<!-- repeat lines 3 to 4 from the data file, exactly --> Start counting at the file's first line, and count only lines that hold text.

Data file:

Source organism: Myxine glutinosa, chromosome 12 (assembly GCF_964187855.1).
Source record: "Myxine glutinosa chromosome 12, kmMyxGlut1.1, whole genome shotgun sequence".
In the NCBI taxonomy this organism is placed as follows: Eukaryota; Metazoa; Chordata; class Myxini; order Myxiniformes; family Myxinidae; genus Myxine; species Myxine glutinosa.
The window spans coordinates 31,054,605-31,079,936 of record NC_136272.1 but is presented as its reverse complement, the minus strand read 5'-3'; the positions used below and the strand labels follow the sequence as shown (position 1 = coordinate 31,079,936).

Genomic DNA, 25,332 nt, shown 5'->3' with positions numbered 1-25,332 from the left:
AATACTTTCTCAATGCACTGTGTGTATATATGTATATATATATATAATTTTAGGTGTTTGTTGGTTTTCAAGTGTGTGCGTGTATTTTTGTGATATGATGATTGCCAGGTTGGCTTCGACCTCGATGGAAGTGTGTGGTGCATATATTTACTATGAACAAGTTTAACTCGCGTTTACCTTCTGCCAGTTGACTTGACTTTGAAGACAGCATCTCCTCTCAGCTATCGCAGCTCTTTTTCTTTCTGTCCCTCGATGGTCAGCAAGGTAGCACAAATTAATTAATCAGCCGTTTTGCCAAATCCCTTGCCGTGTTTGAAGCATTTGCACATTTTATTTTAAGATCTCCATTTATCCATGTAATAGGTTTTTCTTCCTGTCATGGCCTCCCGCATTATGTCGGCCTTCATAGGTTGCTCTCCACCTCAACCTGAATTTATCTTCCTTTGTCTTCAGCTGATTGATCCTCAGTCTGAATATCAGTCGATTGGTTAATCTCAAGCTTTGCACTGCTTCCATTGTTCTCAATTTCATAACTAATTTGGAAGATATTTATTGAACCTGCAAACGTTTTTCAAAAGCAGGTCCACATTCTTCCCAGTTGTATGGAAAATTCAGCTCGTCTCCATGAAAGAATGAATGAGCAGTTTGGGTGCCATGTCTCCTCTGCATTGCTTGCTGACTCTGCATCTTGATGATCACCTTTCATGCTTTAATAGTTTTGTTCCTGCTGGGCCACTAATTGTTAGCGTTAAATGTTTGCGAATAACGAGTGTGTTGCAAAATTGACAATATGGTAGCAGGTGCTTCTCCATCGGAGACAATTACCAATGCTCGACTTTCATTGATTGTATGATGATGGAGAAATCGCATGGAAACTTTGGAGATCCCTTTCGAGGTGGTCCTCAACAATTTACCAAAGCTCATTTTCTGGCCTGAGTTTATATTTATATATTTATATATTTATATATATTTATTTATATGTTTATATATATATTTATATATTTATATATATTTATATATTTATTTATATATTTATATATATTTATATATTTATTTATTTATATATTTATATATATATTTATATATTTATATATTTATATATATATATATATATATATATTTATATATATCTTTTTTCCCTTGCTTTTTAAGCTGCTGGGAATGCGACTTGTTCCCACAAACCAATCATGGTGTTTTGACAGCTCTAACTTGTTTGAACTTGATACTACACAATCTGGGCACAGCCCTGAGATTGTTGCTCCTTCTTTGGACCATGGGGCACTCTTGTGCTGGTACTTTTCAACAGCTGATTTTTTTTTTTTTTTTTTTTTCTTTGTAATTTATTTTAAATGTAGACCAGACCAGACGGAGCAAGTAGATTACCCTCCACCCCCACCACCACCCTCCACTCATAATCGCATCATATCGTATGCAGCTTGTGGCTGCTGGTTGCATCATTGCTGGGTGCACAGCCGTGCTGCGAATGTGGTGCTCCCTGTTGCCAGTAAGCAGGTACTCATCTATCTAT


In the NCBI taxonomy this organism is placed as follows: Eukaryota; Metazoa; Chordata; class Myxini; order Myxiniformes; family Myxinidae; genus Myxine; species Myxine glutinosa.
The window spans coordinates 31,054,605-31,079,936 of record NC_136272.1 but is presented as its reverse complement, the minus strand read 5'-3'; the positions used below and the strand labels follow the sequence as shown (position 1 = coordinate 31,079,936).